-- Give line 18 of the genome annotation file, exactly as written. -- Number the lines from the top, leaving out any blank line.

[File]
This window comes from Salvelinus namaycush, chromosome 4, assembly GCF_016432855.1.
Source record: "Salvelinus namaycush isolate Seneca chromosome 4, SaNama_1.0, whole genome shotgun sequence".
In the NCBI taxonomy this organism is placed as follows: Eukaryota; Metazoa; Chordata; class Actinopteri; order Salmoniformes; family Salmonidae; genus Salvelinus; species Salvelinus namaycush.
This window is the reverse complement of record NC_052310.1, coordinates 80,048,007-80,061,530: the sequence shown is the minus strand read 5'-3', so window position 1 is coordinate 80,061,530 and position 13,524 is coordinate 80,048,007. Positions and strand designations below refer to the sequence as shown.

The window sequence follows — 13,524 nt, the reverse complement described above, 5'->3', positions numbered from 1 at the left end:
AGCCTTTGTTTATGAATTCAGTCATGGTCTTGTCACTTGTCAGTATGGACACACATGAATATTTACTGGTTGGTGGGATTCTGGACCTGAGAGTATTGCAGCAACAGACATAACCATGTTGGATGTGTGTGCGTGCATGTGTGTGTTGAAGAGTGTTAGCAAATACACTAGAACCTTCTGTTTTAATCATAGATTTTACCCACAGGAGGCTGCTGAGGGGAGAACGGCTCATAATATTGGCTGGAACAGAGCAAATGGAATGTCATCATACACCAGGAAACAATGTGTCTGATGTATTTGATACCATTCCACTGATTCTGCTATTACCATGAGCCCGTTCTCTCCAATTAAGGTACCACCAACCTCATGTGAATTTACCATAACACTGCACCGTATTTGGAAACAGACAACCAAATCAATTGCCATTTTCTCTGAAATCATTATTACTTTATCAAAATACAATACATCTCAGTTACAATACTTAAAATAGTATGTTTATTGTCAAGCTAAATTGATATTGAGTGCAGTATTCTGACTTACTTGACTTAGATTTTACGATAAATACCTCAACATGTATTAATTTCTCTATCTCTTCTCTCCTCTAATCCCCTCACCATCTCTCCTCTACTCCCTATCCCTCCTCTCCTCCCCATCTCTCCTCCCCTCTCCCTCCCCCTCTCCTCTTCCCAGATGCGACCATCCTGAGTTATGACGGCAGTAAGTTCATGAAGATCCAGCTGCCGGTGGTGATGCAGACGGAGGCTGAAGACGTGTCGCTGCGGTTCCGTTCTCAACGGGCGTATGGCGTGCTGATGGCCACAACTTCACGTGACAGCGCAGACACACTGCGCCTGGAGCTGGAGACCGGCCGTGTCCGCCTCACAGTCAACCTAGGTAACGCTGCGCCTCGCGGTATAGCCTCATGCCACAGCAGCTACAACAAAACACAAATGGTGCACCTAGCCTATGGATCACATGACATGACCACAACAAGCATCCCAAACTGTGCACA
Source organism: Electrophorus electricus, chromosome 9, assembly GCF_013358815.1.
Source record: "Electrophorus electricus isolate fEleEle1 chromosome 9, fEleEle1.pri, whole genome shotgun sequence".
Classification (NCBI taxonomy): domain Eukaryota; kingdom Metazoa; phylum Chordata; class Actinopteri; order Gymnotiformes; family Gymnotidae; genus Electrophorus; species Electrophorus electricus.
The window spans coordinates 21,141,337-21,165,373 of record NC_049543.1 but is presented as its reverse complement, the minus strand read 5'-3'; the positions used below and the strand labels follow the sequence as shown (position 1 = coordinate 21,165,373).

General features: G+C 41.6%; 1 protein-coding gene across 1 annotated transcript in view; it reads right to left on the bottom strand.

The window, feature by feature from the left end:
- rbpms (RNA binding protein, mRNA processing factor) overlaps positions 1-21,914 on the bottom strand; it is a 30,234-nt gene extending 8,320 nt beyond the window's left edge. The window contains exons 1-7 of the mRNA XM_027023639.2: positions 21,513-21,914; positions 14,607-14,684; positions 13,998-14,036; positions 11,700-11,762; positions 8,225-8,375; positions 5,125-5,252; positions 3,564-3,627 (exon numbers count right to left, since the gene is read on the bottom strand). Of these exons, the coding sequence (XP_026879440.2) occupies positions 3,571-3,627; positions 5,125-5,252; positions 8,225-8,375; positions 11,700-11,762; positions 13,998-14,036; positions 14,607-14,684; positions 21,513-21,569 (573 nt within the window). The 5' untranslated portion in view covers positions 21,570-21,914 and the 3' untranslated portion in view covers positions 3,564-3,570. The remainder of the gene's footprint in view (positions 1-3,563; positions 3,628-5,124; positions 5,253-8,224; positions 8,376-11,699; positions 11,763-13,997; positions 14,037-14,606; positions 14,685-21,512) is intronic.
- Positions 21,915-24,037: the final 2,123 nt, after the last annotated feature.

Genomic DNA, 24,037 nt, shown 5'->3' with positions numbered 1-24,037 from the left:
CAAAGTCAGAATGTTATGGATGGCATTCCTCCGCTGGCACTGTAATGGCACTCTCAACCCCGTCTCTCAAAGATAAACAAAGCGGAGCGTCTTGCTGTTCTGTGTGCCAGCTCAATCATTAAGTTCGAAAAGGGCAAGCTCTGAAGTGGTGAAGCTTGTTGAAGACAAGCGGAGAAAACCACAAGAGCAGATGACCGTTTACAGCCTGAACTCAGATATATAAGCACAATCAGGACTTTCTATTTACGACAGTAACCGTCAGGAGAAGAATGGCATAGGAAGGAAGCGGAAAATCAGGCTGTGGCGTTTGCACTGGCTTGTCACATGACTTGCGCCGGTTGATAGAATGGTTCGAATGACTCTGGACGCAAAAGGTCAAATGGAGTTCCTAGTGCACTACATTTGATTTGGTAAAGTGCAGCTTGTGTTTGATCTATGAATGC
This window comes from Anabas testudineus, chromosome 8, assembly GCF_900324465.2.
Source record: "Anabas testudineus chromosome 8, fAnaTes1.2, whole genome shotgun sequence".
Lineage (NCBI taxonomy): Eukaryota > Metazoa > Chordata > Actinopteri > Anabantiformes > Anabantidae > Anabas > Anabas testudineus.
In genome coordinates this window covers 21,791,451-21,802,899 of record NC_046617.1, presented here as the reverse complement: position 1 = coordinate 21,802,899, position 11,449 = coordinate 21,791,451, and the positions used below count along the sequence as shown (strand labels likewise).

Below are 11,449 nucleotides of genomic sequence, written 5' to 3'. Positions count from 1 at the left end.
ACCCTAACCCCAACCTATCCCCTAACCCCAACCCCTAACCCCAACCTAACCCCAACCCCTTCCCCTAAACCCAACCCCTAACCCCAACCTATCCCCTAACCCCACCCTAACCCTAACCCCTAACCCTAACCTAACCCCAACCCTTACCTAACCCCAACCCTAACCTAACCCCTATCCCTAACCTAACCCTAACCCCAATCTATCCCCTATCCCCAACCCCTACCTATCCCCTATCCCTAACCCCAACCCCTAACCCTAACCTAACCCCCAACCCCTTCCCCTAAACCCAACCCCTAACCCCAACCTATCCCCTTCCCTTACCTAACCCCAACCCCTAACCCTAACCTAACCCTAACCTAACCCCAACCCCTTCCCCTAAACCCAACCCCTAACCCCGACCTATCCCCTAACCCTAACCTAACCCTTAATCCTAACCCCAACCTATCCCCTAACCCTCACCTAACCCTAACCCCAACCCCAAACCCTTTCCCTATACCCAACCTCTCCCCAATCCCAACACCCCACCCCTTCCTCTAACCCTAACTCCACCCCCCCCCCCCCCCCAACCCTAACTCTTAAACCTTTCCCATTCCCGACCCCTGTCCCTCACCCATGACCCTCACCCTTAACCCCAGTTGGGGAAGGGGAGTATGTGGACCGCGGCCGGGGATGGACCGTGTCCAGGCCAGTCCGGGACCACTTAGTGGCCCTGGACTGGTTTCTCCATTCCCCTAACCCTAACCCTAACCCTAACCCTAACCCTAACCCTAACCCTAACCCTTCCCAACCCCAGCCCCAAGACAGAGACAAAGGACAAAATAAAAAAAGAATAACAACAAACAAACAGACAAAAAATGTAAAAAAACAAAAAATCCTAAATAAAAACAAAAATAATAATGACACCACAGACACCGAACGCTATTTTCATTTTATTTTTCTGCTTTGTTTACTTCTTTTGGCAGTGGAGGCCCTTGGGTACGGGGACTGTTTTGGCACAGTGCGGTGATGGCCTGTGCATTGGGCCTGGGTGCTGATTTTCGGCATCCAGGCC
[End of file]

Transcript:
Source record: "Anabas testudineus chromosome 8, fAnaTes1.2, whole genome shotgun sequence".